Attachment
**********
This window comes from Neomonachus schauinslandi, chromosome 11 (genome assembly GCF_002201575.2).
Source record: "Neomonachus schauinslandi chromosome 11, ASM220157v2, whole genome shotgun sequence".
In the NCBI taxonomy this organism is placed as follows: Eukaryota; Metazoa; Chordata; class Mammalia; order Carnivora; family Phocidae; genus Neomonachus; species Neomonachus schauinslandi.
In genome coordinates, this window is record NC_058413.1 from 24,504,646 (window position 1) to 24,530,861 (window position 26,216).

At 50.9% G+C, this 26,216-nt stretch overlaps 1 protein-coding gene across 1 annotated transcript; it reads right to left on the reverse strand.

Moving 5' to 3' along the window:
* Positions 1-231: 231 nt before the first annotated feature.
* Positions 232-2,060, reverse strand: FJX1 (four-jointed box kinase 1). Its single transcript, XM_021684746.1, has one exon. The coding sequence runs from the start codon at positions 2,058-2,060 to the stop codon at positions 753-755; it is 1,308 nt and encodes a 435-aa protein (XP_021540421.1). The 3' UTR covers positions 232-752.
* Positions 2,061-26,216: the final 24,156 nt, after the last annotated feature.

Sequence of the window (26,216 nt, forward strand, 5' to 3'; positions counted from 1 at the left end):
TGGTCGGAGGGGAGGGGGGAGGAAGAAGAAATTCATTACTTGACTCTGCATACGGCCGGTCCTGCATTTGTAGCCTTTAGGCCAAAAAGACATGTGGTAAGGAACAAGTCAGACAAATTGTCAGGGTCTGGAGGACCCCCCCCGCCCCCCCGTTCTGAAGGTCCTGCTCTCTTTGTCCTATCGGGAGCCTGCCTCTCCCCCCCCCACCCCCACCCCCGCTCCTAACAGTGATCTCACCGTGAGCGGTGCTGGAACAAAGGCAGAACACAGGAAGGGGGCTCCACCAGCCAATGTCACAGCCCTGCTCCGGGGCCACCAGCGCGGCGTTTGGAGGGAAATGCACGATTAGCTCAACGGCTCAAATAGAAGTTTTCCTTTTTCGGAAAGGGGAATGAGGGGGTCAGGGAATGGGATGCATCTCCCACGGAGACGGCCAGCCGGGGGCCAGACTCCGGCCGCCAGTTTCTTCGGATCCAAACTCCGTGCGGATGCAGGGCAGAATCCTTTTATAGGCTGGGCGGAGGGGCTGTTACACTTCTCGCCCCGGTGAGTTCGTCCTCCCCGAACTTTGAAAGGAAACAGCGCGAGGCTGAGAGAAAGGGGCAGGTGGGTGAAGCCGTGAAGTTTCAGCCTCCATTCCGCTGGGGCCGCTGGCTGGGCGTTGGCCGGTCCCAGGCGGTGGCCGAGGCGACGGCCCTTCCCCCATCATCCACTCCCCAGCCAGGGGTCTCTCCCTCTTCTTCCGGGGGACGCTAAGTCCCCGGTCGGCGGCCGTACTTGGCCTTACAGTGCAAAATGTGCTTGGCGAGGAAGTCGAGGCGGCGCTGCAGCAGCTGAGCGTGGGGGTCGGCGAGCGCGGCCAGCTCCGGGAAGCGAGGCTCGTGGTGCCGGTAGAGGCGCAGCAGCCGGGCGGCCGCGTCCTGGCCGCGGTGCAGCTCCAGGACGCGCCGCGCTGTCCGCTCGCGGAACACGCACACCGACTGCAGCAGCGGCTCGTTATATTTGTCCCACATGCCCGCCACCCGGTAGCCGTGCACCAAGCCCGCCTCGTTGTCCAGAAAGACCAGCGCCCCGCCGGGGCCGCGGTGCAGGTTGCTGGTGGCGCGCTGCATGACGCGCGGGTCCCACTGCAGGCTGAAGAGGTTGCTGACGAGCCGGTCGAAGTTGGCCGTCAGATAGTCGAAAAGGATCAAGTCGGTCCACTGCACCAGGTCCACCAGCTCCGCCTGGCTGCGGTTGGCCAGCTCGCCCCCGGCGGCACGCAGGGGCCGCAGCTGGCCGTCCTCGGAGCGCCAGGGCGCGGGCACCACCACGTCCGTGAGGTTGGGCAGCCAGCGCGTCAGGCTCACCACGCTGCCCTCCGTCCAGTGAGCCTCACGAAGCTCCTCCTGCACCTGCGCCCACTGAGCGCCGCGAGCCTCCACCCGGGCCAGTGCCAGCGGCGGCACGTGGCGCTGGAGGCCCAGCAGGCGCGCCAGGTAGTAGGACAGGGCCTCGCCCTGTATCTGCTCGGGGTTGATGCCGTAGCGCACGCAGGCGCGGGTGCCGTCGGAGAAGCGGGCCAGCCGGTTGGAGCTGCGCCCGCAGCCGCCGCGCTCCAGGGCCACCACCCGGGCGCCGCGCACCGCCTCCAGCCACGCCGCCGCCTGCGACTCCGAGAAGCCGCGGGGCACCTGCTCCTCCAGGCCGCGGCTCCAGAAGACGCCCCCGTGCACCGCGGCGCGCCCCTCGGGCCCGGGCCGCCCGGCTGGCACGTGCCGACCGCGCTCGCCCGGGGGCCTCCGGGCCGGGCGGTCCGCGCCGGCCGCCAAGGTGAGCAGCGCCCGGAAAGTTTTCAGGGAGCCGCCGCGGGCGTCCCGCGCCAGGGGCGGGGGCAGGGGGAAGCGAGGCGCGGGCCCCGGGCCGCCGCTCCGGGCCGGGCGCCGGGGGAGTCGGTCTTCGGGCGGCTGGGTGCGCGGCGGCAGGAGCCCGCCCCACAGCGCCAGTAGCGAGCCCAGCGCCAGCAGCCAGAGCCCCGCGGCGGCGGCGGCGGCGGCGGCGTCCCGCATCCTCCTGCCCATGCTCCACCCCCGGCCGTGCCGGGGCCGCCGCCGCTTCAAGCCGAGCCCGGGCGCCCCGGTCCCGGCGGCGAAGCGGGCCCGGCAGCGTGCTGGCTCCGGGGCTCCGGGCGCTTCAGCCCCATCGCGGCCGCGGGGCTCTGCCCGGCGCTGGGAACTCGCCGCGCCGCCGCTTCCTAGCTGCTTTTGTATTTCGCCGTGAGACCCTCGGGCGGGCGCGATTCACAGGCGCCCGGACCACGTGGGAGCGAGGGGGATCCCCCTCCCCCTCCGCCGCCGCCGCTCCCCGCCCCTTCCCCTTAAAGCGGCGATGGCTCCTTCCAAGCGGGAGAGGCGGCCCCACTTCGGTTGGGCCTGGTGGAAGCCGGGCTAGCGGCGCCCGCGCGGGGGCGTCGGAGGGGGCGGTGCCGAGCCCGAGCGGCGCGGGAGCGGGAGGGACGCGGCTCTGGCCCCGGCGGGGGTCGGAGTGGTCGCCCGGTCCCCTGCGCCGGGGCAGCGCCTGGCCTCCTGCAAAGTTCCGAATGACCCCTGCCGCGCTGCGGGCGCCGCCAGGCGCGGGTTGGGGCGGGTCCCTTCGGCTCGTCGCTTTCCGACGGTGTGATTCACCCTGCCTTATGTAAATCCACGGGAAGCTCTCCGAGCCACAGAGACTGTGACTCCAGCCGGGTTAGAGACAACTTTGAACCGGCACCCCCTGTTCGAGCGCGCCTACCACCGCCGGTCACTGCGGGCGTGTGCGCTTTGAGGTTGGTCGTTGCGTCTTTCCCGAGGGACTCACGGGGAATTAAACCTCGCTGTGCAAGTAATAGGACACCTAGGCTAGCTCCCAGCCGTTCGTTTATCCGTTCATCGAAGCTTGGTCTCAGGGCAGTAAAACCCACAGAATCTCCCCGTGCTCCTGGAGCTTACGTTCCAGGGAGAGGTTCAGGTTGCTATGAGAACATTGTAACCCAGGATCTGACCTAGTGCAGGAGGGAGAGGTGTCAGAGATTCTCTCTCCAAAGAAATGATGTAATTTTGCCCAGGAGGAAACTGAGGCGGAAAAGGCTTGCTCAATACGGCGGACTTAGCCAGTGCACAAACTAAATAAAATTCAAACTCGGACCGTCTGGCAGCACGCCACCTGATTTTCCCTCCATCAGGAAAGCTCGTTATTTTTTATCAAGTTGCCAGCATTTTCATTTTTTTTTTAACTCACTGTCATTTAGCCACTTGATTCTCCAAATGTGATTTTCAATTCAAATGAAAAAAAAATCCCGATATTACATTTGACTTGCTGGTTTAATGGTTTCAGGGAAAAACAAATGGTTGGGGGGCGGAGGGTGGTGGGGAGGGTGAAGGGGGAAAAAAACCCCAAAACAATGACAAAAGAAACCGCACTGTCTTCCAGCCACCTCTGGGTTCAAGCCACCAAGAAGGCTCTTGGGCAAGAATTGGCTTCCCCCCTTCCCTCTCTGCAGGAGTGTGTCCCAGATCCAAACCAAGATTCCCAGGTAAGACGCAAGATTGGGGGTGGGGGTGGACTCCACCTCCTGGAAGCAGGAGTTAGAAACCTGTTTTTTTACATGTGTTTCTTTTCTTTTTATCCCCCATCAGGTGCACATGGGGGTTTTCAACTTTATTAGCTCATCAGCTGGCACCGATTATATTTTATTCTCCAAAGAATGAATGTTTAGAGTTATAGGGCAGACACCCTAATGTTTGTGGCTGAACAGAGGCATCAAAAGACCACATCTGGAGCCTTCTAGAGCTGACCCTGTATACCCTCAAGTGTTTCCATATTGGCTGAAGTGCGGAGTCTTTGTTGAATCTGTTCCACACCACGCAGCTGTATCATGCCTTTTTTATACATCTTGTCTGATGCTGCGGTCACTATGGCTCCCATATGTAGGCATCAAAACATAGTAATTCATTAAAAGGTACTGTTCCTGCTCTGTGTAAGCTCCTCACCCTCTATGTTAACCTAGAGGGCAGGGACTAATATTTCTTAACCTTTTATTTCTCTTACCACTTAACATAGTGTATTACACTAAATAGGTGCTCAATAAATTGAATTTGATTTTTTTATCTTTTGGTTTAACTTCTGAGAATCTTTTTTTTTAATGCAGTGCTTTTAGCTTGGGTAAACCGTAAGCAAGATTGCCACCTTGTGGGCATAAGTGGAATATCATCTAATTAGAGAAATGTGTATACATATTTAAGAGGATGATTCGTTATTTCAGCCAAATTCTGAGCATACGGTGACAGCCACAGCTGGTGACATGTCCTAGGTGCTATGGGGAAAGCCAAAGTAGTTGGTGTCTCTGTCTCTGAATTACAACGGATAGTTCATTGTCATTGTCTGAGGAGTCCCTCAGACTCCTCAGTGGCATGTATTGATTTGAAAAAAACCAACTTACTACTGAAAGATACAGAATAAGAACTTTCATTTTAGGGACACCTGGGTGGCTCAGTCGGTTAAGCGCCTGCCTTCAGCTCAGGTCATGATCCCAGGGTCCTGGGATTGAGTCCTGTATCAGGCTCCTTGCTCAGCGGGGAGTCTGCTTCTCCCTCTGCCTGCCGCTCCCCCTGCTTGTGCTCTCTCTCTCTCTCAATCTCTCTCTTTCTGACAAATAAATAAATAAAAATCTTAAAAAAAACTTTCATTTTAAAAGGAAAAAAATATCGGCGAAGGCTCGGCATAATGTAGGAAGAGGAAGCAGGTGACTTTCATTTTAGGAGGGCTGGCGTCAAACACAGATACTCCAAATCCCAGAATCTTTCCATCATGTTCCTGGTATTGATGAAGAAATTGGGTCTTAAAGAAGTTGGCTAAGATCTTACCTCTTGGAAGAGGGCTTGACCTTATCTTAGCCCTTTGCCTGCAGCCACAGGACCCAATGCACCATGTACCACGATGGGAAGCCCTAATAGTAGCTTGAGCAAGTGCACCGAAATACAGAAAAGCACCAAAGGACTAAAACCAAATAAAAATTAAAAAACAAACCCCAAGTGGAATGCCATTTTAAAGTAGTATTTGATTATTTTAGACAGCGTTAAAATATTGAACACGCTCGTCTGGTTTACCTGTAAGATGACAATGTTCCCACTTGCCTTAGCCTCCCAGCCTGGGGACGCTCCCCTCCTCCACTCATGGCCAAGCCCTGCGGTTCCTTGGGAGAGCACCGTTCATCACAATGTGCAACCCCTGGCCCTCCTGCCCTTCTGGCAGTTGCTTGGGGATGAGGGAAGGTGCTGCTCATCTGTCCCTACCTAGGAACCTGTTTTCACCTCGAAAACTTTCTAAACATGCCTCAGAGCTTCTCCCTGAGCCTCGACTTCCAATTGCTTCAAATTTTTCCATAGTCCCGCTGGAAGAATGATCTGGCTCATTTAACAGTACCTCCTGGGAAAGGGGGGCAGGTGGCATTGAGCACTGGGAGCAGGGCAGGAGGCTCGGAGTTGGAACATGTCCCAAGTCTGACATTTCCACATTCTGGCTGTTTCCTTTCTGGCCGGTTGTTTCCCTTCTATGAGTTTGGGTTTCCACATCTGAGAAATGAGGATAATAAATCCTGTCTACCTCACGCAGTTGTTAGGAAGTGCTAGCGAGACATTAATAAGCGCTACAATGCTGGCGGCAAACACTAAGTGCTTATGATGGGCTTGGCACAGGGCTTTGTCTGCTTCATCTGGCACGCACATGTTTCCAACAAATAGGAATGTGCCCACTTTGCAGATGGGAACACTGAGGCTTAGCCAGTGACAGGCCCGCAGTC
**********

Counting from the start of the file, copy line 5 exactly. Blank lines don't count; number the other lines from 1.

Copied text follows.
At 50.9% G+C, this 26,216-nt stretch overlaps 1 protein-coding gene across 1 annotated transcript; it reads right to left on the reverse strand.